Riverside Meadows is a recently built settlement where ‘Everything seemed new’ and you could still ‘smell the churned dirt’. The newness is a rather desperate grasping for domesticity and security after the horrors of war, yet, perhaps inevitably, the ‘prim boulevards’ are not the safe environs they seem, but an uneasy site of curtain-twitching and mysteries behind the white picket fence, familiar throughout popular culture, from Invasion of the Body Snatchers to American Beauty: one outsider observes: ‘there were at least a thousand neuroses skittering like mice through the streets of that suburb.’
This is a place where the neighbours ‘know’ about war veteran and Japanese POW Ed Warburgh’s ‘tingling in his feet, shooting pains that he relieves by soaking them in seltzer. They know he has nightmares’. As for his wife, Fran, ‘Everyone knew that he hit her sometimes.’ Daisy herself is a symbol of the Fifties housewife, who dreams of ‘Walter heading out the door, looking handsome and clever while Daisy fed the baby or vacuumed or even found time to bake bread.’ Yet their relationship never fully recovers from her miscarriage, and Daisy finds that she must repress her grief, which is regarded as ‘something unseemly’ by her husband, and the neighbourhood wives soon ‘grew tired of her sorrow.’
Into this unsteady mix of domestic façade and internal anguish comes Keiko: ‘Daisy felt a pull of guilt, as though what she had started, inviting Keiko, might squirm out of her control and start a brush fire.’ Through her very Otherness, she is both alluring and threatening not only to the residents of Riverside Meadows, but to the US audiences before which she is paraded as a ‘Hiroshima Maiden’. Perhaps most damagingly, she becomes to Daisy a conduit of all the maternal longing she can never express.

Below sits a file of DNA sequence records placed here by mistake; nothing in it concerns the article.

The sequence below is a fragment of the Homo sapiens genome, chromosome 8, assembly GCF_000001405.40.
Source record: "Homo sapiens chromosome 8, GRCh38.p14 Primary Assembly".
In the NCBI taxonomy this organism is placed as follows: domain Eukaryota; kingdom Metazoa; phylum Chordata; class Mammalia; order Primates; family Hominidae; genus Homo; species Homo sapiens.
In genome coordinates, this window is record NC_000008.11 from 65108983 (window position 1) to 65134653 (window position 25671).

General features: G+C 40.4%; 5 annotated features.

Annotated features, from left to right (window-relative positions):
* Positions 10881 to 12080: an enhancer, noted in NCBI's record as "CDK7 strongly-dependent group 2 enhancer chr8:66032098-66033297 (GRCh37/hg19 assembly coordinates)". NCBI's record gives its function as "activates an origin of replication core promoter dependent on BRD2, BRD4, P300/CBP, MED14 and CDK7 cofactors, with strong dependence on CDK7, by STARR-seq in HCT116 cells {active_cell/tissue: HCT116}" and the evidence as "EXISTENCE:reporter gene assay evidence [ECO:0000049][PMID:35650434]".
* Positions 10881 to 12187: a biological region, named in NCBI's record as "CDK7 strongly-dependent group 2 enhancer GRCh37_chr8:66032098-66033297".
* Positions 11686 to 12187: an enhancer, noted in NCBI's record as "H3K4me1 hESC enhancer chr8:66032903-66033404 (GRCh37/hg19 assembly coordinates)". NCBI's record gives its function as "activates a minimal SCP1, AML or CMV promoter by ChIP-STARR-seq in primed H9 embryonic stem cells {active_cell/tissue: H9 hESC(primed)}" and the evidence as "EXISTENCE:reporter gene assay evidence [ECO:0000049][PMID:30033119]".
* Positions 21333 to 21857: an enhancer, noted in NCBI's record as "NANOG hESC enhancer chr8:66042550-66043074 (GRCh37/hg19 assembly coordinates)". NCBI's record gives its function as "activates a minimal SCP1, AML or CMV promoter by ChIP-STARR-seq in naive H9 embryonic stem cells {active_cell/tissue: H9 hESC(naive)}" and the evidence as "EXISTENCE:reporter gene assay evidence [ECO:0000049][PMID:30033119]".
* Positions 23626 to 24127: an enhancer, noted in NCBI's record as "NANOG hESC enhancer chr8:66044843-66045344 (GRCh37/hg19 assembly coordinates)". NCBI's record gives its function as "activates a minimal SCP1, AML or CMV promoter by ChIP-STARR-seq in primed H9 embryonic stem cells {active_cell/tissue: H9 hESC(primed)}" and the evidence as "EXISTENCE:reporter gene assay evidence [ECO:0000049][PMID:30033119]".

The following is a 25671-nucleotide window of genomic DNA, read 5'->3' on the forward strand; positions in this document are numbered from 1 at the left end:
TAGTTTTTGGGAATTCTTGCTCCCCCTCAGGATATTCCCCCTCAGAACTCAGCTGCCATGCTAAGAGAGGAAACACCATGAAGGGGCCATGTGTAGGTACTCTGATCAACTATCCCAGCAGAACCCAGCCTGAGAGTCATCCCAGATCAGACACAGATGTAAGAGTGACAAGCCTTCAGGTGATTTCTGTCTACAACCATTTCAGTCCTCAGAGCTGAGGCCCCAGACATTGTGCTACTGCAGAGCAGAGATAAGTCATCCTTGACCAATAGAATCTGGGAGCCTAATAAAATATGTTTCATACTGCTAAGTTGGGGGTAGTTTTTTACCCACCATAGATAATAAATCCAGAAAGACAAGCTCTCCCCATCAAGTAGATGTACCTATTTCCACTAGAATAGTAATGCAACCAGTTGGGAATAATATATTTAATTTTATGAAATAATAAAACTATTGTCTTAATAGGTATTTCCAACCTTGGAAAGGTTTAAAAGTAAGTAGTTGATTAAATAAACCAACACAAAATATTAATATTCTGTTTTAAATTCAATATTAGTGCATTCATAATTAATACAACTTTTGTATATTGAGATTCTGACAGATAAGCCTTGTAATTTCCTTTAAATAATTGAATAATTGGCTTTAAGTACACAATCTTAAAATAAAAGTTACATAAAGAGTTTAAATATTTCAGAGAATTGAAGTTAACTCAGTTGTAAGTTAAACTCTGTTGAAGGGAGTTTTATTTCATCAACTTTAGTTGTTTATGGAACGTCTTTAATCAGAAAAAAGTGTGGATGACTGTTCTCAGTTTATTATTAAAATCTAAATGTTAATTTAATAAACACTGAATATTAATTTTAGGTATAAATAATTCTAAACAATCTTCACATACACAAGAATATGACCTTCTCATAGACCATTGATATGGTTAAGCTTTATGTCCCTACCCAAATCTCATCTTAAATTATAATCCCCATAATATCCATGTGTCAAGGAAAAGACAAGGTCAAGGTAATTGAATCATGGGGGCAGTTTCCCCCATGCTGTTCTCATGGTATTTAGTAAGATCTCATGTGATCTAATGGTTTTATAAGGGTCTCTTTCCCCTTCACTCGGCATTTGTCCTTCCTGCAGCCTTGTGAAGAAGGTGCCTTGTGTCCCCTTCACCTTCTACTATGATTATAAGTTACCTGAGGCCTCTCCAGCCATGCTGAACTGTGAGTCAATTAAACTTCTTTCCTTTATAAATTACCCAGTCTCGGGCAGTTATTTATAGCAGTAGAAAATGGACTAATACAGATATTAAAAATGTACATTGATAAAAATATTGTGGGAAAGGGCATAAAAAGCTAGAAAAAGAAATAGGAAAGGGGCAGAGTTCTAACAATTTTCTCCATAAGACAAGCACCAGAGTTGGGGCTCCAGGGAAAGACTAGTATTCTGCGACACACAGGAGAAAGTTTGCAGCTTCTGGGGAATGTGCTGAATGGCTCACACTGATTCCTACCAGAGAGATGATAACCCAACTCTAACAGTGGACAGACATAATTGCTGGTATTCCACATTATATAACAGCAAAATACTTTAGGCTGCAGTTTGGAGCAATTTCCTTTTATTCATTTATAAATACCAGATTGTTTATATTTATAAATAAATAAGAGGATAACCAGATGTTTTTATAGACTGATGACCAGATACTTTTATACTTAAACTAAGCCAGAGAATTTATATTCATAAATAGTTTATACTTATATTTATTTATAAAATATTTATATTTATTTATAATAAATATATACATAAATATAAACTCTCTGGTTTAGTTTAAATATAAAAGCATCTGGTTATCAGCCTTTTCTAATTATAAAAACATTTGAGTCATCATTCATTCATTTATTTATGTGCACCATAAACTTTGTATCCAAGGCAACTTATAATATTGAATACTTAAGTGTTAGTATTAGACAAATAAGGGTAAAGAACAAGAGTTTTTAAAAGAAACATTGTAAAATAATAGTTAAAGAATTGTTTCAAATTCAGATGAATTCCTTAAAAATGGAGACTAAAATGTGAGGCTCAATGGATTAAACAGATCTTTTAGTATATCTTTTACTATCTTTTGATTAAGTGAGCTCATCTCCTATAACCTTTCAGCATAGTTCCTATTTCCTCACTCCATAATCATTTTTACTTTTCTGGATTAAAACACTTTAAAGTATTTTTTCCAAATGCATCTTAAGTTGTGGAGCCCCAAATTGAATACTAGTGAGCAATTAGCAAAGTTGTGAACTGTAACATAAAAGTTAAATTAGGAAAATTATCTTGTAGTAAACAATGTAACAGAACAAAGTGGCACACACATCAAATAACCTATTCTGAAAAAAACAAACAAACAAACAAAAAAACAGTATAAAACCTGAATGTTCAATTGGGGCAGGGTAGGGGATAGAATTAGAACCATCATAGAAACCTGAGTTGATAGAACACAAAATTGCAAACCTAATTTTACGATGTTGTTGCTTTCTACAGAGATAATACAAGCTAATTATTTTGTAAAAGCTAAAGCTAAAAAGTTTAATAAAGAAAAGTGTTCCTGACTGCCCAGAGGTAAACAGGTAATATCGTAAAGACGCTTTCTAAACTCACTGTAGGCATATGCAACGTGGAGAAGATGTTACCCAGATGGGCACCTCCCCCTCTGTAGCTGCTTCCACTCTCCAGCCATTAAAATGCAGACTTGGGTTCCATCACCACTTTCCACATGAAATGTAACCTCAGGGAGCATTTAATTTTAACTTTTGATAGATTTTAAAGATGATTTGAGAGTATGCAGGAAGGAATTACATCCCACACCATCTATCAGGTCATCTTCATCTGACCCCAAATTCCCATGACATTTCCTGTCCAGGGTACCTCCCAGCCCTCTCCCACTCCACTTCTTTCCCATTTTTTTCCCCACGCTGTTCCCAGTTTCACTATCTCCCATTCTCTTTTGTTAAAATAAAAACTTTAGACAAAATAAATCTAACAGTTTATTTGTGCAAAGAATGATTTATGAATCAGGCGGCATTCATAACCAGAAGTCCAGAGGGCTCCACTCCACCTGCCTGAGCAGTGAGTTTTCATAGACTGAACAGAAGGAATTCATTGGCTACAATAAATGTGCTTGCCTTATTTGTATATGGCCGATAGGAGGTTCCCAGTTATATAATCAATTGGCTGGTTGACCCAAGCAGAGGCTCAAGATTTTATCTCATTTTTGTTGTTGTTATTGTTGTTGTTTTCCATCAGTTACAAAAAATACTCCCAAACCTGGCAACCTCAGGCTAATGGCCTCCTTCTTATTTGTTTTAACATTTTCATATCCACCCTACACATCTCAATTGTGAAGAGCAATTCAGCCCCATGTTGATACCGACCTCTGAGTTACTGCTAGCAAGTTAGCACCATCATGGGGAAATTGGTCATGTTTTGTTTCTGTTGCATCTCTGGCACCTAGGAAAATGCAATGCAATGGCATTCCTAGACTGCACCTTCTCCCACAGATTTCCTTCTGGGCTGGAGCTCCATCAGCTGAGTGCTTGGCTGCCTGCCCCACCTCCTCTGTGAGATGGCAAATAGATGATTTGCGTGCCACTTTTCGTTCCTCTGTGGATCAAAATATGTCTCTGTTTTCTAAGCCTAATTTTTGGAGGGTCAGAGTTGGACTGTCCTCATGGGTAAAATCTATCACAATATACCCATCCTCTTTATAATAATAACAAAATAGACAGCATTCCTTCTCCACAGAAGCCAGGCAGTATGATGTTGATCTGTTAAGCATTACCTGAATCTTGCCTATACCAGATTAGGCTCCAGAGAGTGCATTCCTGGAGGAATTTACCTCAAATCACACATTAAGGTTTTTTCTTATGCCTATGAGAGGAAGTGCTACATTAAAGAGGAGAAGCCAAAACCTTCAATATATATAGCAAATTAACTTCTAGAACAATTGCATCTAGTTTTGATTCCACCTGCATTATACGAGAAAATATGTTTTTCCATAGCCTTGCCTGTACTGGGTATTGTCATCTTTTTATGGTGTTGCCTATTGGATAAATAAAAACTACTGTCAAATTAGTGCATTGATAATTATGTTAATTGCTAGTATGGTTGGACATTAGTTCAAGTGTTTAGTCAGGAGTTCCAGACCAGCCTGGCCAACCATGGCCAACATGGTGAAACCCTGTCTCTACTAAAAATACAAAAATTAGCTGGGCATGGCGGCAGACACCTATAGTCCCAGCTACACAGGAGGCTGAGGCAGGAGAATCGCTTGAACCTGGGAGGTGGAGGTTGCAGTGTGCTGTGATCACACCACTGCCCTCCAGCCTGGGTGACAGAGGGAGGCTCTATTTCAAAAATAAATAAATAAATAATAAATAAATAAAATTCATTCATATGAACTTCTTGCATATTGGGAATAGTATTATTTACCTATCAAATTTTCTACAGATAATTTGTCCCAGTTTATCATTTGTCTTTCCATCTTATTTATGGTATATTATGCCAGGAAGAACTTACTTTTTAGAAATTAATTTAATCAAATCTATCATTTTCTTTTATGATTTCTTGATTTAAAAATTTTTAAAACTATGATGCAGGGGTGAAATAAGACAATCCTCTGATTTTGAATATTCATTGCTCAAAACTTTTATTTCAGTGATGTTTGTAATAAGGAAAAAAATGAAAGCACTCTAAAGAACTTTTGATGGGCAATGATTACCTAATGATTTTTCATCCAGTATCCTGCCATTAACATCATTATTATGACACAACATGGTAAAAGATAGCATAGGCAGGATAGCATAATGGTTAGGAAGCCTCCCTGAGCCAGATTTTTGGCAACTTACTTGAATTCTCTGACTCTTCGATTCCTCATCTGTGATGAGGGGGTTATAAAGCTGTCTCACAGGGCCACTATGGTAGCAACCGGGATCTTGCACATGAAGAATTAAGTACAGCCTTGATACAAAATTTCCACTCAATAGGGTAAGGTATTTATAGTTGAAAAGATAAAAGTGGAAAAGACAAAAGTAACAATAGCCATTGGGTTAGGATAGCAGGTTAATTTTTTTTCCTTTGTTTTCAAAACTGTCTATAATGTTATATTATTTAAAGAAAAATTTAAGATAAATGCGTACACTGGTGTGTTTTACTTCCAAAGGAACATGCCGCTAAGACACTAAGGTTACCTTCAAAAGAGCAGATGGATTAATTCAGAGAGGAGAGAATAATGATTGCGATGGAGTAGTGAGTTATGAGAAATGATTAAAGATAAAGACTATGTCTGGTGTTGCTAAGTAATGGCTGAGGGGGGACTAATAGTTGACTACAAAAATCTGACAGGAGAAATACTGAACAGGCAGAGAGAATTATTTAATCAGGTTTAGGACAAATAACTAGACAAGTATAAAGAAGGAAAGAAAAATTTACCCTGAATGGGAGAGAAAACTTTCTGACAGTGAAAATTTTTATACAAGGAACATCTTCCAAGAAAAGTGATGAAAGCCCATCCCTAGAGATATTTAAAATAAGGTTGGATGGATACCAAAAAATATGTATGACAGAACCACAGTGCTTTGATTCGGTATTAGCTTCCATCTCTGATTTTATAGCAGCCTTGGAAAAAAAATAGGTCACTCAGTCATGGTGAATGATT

Keiko herself is used by the Hiroshima Project as a symbol, of American generosity, of the horrors of war, as an indictment of nuclear weaponry. Yet although her scars and losses are very real, whether the ‘real’ Keiko is ever known, by the committee, by the voyeuristic public, by the yearning Daisy, or indeed by the reader, is a conundrum. When Keiko refuses to return Daisy’s smile, we share Daisy’s indignation that ‘Why should this girl, whom they had brought to New York at such expense, be refusing her smile?’ And yet it is Daisy who champions and supports Keiko as they both realise she is to become an exploited posterchild of the Hiroshima Project. And it is Daisy whom Keiko lets down the most. I found Keiko’s coolly repressed personality difficult to warm to, yet it entwines fittingly in a novel threaded with facades and fakery, reality and repression, in a Fifties environment of McCarthyist suspicion.